It may sound too good to be true, but it's powerful enough to lift you right out of your Monday Blues.
Just ... smile.
Science has known for some time that smiling is not just a physical reaction to happiness — it can also be the cause of happiness. In other words, if you fake it, you can actually make it.
There has been research that shows that forcing a smile can lift your mood, and that our facial expressions change the way we perceive the world.
Now, a new paper in Social Cognitive and Affective Neuroscience further explores the possibility that smiling changes the way our brains process other people’s emotions. In order to accomplish this, researchers, led by Alejandra Sel at Royal Holloway College, University of London, used a EEG (electroencephalography) to monitor the brainwaves of 25 participants as they looked at photographs of either smiling or neutral faces.
When the subjects had on a neutral expression to start, Sel's team found that their brain activity spiked after looking at happy faces compared to neutral face. What's more surprising, though, was that when the participants smiled, their neural activity was just as enhanced whether they looked at neutral or smiling faces. So when the participant smiled, his or her brain acted like the face in the photograph was smiling even if it wasn't.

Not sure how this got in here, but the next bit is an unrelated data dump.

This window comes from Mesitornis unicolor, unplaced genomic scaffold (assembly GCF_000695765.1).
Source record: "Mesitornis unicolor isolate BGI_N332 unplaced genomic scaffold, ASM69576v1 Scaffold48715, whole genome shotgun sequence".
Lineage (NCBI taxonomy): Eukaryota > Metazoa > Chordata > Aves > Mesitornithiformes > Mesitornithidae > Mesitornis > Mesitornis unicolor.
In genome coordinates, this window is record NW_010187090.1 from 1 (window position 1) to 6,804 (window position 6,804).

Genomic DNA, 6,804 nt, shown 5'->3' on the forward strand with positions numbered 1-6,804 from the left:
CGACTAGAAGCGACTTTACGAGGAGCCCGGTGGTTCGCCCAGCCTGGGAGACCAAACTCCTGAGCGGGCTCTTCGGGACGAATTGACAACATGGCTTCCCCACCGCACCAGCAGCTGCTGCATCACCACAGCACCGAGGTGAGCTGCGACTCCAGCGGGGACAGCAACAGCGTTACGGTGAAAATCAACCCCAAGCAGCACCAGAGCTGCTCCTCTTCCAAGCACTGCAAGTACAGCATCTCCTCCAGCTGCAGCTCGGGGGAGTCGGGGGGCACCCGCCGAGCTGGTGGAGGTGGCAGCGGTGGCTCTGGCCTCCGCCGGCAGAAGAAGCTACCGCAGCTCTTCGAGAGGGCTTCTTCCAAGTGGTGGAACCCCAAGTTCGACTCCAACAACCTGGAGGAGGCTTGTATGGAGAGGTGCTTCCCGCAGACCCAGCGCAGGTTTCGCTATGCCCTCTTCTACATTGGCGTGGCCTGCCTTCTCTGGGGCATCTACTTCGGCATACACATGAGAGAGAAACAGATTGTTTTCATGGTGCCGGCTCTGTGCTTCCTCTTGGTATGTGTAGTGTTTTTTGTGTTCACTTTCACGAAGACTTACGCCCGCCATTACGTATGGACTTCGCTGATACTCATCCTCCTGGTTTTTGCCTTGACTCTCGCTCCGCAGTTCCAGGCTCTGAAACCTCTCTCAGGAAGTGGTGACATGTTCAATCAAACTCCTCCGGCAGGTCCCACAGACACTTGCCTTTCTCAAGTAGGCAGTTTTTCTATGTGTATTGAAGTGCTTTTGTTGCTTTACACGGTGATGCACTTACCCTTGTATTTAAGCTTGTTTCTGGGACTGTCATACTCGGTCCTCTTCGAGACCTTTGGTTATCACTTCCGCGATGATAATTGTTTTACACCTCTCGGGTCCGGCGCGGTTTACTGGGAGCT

The researchers say their results provide strong evidence "for a fundamental role of one’s own facial expressions in the visual processing of the observed facial expressions of other people and provides support for the colloquial phrase that ‘if you smile, the world will smile back to you.'"
So do yourself a favor: Lift the corners of your mouth to lift your spirits. Arrive at a party with a smile on and you'll probably make the party better. Put a smile on as you walk to work. You may think people will look at you strangely, and they might, but you may be helping them view the world in a more positive light.